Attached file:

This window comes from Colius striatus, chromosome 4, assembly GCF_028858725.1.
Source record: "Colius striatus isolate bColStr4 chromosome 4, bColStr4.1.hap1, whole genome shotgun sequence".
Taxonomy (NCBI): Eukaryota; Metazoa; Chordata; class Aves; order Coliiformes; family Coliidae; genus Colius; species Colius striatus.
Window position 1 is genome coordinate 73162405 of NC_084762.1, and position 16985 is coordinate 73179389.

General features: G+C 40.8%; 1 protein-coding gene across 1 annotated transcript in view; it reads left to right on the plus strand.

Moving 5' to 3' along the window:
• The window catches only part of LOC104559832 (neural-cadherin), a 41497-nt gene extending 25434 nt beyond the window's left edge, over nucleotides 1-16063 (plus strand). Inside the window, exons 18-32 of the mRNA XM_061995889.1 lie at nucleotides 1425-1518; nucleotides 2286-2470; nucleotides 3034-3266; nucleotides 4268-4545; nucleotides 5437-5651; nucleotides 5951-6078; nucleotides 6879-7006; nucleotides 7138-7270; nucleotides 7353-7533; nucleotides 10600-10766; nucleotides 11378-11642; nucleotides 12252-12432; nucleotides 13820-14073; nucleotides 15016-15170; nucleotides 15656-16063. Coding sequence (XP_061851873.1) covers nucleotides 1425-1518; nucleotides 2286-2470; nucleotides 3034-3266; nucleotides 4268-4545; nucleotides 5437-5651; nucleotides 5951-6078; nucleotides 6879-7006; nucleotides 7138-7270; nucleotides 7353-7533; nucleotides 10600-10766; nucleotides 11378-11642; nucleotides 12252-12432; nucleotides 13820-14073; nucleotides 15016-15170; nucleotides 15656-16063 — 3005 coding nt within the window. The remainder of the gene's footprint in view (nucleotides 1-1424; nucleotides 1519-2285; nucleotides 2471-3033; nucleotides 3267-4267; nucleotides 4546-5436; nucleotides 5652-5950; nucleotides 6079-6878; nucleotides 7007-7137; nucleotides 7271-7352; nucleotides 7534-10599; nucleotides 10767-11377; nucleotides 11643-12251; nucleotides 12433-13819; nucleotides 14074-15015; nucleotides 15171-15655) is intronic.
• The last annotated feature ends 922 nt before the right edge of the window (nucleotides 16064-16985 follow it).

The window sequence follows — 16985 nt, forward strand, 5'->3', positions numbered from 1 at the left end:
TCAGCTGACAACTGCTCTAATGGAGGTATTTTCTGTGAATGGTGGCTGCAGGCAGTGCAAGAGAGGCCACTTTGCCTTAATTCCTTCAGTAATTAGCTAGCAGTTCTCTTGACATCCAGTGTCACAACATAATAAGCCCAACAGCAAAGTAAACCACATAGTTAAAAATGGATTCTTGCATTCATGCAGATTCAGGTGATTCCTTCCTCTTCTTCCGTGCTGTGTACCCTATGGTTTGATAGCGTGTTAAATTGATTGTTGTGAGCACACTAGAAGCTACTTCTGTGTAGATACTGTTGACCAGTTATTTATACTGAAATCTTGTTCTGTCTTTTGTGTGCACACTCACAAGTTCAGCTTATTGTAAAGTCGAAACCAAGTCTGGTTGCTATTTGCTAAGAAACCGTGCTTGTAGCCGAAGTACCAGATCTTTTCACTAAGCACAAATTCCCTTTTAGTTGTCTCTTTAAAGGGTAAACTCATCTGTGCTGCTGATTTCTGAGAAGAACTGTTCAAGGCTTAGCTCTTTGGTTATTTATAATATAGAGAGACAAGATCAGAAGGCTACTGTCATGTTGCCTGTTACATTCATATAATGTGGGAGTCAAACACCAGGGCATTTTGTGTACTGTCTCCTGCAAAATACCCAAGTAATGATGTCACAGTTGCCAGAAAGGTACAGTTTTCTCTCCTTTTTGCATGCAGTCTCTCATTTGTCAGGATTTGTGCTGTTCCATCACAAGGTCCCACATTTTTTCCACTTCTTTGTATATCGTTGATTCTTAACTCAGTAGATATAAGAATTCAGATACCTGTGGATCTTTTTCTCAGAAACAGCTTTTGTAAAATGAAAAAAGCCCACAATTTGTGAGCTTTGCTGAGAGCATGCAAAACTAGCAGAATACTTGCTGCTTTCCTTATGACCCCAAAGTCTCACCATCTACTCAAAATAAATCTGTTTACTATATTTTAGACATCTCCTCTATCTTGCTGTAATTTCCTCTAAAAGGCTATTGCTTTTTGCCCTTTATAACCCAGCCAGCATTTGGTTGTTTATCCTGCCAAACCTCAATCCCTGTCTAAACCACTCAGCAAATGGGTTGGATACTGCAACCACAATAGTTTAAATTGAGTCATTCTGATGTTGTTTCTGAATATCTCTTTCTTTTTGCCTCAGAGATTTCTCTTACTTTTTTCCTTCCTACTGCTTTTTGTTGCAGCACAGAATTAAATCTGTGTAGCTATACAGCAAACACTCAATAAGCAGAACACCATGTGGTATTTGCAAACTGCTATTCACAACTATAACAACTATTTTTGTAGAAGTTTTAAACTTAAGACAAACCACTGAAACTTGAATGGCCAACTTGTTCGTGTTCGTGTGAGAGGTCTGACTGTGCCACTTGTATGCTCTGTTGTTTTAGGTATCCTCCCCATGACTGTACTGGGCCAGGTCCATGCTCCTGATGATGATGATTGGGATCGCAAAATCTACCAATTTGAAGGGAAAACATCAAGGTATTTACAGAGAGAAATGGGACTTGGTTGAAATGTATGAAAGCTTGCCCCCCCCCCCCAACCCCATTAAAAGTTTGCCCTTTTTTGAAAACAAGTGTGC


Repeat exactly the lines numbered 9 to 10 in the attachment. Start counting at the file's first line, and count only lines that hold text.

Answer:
The window sequence follows — 16985 nt, forward strand, 5'->3', positions numbered from 1 at the left end:
TCAGCTGACAACTGCTCTAATGGAGGTATTTTCTGTGAATGGTGGCTGCAGGCAGTGCAAGAGAGGCCACTTTGCCTTAATTCCTTCAGTAATTAGCTAGCAGTTCTCTTGACATCCAGTGTCACAACATAATAAGCCCAACAGCAAAGTAAACCACATAGTTAAAAATGGATTCTTGCATTCATGCAGATTCAGGTGATTCCTTCCTCTTCTTCCGTGCTGTGTACCCTATGGTTTGATAGCGTGTTAAATTGATTGTTGTGAGCACACTAGAAGCTACTTCTGTGTAGATACTGTTGACCAGTTATTTATACTGAAATCTTGTTCTGTCTTTTGTGTGCACACTCACAAGTTCAGCTTATTGTAAAGTCGAAACCAAGTCTGGTTGCTATTTGCTAAGAAACCGTGCTTGTAGCCGAAGTACCAGATCTTTTCACTAAGCACAAATTCCCTTTTAGTTGTCTCTTTAAAGGGTAAACTCATCTGTGCTGCTGATTTCTGAGAAGAACTGTTCAAGGCTTAGCTCTTTGGTTATTTATAATATAGAGAGACAAGATCAGAAGGCTACTGTCATGTTGCCTGTTACATTCATATAATGTGGGAGTCAAACACCAGGGCATTTTGTGTACTGTCTCCTGCAAAATACCCAAGTAATGATGTCACAGTTGCCAGAAAGGTACAGTTTTCTCTCCTTTTTGCATGCAGTCTCTCATTTGTCAGGATTTGTGCTGTTCCATCACAAGGTCCCACATTTTTTCCACTTCTTTGTATATCGTTGATTCTTAACTCAGTAGATATAAGAATTCAGATACCTGTGGATCTTTTTCTCAGAAACAGCTTTTGTAAAATGAAAAAAGCCCACAATTTGTGAGCTTTGCTGAGAGCATGCAAAACTAGCAGAATACTTGCTGCTTTCCTTATGACCCCAAAGTCTCACCATCTACTCAAAATAAATCTGTTTACTATATTTTAGACATCTCCTCTATCTTGCTGTAATTTCCTCTAAAAGGCTATTGCTTTTTGCCCTTTATAACCCAGCCAGCATTTGGTTGTTTATCCTGCCAAACCTCAATCCCTGTCTAAACCACTCAGCAAATGGGTTGGATACTGCAACCACAATAGTTTAAATTGAGTCATTCTGATGTTGTTTCTGAATATCTCTTTCTTTTTGCCTCAGAGATTTCTCTTACTTTTTTCCTTCCTACTGCTTTTTGTTGCAGCACAGAATTAAATCTGTGTAGCTATACAGCAAACACTCAATAAGCAGAACACCATGTGGTATTTGCAAACTGCTATTCACAACTATAACAACTATTTTTGTAGAAGTTTTAAACTTAAGACAAACCACTGAAACTTGAATGGCCAACTTGTTCGTGTTCGTGTGAGAGGTCTGACTGTGCCACTTGTATGCTCTGTTGTTTTAGGTATCCTCCCCATGACTGTACTGGGCCAGGTCCATGCTCCTGATGATGATGATTGGGATCGCAAAATCTACCAATTTGAAGGGAAAACATCAAGGTATTTACAGAGAGAAATGGGACTTGGTTGAAATGTATGAAAGCTTGCCCCCCCCCCCCAACCCCATTAAAAGTTTGCCCTTTTTTGAAAACAAGTGTGC